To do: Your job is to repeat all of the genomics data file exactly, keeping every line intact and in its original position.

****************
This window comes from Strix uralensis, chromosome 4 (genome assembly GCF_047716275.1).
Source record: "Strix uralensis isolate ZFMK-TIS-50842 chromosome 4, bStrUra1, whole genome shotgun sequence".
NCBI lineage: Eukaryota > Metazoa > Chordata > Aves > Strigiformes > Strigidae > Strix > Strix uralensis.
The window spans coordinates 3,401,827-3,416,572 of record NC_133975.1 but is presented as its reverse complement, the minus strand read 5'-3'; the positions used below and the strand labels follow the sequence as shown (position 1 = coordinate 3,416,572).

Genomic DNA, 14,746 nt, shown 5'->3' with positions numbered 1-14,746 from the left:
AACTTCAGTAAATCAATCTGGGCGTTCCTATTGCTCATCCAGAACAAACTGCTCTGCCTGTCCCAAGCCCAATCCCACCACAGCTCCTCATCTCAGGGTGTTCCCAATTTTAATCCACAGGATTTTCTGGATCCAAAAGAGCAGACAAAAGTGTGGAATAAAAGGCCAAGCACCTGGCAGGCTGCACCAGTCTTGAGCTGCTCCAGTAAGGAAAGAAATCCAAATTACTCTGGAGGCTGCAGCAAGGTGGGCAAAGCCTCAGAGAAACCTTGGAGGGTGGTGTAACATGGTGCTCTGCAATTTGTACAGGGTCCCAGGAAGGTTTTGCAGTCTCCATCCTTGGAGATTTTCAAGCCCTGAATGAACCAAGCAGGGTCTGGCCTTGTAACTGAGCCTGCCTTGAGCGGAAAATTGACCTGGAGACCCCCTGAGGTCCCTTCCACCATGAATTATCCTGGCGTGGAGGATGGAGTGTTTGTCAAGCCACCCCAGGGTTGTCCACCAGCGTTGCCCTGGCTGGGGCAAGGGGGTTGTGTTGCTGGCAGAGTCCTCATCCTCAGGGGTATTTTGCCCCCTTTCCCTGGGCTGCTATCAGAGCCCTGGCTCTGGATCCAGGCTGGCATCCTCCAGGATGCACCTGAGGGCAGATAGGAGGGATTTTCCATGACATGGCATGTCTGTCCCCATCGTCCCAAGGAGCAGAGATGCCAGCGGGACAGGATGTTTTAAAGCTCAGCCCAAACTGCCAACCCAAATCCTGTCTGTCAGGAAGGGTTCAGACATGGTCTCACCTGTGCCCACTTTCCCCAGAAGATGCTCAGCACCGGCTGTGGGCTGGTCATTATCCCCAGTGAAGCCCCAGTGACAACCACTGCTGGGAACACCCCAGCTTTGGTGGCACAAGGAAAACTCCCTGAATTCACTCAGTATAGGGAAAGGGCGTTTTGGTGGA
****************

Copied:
This window comes from Strix uralensis, chromosome 4 (genome assembly GCF_047716275.1).
Source record: "Strix uralensis isolate ZFMK-TIS-50842 chromosome 4, bStrUra1, whole genome shotgun sequence".
NCBI lineage: Eukaryota > Metazoa > Chordata > Aves > Strigiformes > Strigidae > Strix > Strix uralensis.
The window spans coordinates 3,401,827-3,416,572 of record NC_133975.1 but is presented as its reverse complement, the minus strand read 5'-3'; the positions used below and the strand labels follow the sequence as shown (position 1 = coordinate 3,416,572).

Genomic DNA, 14,746 nt, shown 5'->3' with positions numbered 1-14,746 from the left:
AACTTCAGTAAATCAATCTGGGCGTTCCTATTGCTCATCCAGAACAAACTGCTCTGCCTGTCCCAAGCCCAATCCCACCACAGCTCCTCATCTCAGGGTGTTCCCAATTTTAATCCACAGGATTTTCTGGATCCAAAAGAGCAGACAAAAGTGTGGAATAAAAGGCCAAGCACCTGGCAGGCTGCACCAGTCTTGAGCTGCTCCAGTAAGGAAAGAAATCCAAATTACTCTGGAGGCTGCAGCAAGGTGGGCAAAGCCTCAGAGAAACCTTGGAGGGTGGTGTAACATGGTGCTCTGCAATTTGTACAGGGTCCCAGGAAGGTTTTGCAGTCTCCATCCTTGGAGATTTTCAAGCCCTGAATGAACCAAGCAGGGTCTGGCCTTGTAACTGAGCCTGCCTTGAGCGGAAAATTGACCTGGAGACCCCCTGAGGTCCCTTCCACCATGAATTATCCTGGCGTGGAGGATGGAGTGTTTGTCAAGCCACCCCAGGGTTGTCCACCAGCGTTGCCCTGGCTGGGGCAAGGGGGTTGTGTTGCTGGCAGAGTCCTCATCCTCAGGGGTATTTTGCCCCCTTTCCCTGGGCTGCTATCAGAGCCCTGGCTCTGGATCCAGGCTGGCATCCTCCAGGATGCACCTGAGGGCAGATAGGAGGGATTTTCCATGACATGGCATGTCTGTCCCCATCGTCCCAAGGAGCAGAGATGCCAGCGGGACAGGATGTTTTAAAGCTCAGCCCAAACTGCCAACCCAAATCCTGTCTGTCAGGAAGGGTTCAGACATGGTCTCACCTGTGCCCACTTTCCCCAGAAGATGCTCAGCACCGGCTGTGGGCTGGTCATTATCCCCAGTGAAGCCCCAGTGACAACCACTGCTGGGAACACCCCAGCTTTGGTGGCACAAGGAAAACTCCCTGAATTCACTCAGTATAGGGAAAGGGCGTTTTGGTGGA